This article was originally published in the August-September 1999 issue of Cycle World’s Big Twin magazine.
There are business experts out there who argue that the age of mass production is over: No longer do we all want to be driving the same car in the same colors, owning the same clothing, watching the same TV shows. No, that was for the 20th century, when factories, be it for Fords or sitcoms, could only churn out slight variations on a basic theme. For the millennium and beyond, claim these pundits, we are entering the age of “mass customization,” the efficient manufacture of products customized to and for the individual buyer.
If that’s the case, Harley-Davidson aims to be one of the companies leading the way. A couple of months ago, it announced the test case for its ability to offer relatively small quantities of highly customized bikes in its FXR2 and FXR3 revivals. Now it follows that up with its “Radical Custom Paint Program,” a service that allows current H-D owners or dealers to fit bikes with bodywork that looks as though it just came back from a top-level custom painter.
As explained by Parts & Accessories Marketing Manager Steve Karrasch, the system is simplicity itself: “Basically, it’s a limited edition series of unique paint schemes marketed for H-D motorcycles. They’re hand-painted series, typically with no more than 100 sets done of a particular paint scheme or color combination. We start with all new components, including the sheetmetal. It’s hand-painted with multiple coats and hand-rubbed between each layer.”
It’s not an inexpensive program; the first set offered, the zigzag paint scheme for the Softail Custom, carries a suggested retail price of $2499, including left and right tank half, front fender and rear fender. Of course, its availability was just announced this past May 1st, and by May 28th, all 200 sets (100 each of two color combinations) had already sold out to dealers. Many of the dealers are likely to fit new Softail Customs with the bodywork and offer the two sets as a combination, while others will stock it as a display item.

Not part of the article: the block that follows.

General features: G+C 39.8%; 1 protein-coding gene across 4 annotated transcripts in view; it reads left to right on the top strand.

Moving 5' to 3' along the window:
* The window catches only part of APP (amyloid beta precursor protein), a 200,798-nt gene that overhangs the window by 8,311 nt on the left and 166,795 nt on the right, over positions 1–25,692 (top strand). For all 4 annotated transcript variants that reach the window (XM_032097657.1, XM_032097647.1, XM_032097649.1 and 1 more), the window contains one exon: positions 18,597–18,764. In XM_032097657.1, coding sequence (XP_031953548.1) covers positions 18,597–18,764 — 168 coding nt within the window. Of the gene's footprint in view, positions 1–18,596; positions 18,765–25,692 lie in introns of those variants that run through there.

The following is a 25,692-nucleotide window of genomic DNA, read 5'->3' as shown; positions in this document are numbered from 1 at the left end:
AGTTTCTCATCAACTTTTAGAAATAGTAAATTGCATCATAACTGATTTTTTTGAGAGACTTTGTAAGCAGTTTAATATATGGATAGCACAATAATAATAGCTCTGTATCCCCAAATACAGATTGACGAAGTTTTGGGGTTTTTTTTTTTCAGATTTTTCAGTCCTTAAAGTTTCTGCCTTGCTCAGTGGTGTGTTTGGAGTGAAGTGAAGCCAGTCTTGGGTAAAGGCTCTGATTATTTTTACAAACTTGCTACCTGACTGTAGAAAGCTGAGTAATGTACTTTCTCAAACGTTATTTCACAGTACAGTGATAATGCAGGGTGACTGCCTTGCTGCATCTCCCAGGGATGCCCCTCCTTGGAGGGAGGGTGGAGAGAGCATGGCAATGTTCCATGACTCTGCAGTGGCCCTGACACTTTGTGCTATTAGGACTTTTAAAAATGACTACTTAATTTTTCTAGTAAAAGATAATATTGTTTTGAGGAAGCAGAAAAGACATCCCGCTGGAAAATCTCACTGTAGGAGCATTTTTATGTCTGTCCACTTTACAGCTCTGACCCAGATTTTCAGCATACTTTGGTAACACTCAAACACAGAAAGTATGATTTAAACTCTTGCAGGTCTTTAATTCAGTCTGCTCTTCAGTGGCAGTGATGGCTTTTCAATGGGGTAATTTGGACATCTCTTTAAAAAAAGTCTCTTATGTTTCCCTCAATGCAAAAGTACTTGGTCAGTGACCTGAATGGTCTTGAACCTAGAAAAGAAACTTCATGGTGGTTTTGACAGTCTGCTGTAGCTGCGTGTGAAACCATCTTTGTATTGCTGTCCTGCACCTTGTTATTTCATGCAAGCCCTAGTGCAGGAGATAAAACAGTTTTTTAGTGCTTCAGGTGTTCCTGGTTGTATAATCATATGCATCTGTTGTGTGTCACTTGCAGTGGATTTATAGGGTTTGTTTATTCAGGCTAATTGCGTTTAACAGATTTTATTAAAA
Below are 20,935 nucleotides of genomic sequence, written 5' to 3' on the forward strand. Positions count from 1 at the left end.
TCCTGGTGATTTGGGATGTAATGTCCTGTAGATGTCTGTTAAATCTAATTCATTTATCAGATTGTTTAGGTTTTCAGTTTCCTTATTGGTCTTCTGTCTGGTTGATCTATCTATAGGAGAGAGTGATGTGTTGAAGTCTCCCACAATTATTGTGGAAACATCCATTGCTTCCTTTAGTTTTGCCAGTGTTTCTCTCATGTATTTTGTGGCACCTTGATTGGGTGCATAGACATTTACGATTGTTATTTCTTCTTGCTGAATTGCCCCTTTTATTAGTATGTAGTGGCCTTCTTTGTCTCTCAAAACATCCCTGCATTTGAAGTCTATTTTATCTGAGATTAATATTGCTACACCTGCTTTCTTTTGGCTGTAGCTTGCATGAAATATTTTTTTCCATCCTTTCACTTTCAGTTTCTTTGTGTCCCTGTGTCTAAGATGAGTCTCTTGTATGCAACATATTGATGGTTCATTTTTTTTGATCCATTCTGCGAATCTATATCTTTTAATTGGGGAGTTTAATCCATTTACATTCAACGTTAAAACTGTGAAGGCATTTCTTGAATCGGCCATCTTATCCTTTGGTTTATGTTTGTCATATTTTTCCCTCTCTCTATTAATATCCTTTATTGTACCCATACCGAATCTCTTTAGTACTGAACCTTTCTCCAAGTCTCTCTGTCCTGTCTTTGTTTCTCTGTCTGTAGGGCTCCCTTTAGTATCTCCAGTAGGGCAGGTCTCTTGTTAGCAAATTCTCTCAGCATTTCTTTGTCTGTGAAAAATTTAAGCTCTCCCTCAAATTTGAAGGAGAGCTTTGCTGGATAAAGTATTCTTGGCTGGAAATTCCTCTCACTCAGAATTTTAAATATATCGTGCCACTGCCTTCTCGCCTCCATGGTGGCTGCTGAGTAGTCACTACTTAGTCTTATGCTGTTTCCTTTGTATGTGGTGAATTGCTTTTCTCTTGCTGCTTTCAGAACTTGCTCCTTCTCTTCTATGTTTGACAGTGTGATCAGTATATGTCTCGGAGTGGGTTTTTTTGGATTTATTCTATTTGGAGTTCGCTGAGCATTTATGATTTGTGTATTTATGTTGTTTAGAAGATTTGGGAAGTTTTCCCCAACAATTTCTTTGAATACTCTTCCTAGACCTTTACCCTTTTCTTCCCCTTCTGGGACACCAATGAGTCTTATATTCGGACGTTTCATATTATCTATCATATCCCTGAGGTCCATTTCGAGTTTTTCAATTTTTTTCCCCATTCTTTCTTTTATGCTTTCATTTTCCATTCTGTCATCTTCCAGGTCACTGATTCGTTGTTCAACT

That’s all part of the program’s plan, according to Karrasch. “It offers the possibility for immediate gratification from having these in inventory; you don’t have to wait four months with the bodywork off your bike like you might with a custom paint shop.”
While Harley’s York, Pennsylvania plant supplies the new body parts, the actual paintwork is being performed outside The Motor Company by a single, unnamed supplier. According to Karrasch, “The outside vendor has gone through all the rigorous testing that Harley-Davidson requires of its vendors so that it’s a Harley-Davidson-quality paint job. The paints are the same kind of high-end custom paints you’d typically find used on a first-rate custom paint job, coming from House of Kolor or PPG depending on the individual design.”
Though the designs of the paint schemes are not initiated by Harley’s styling gurus, Willie G. Davidson and Louie Netz, Styling has to sign off on each design. Karrasch says that the schemes “are certainly tweaked by Styling, and have their full approval. Styling is enjoying its involvement because there are limits to what you can do with production paint; it’s fun to some something where you only have to satisfy 100 customers, not 3000.”
In the end, the Radical Custom Paint program is just another step down the road toward total customization. Harley already offers its customers more ways to personalize their machines than any other bike manufacturer; now it’s giving them the chance to get a full-on, limited-edition custom paint job from the factory, with OEM levels of service and quality. Expect to hear more about this and other similar programs in the future.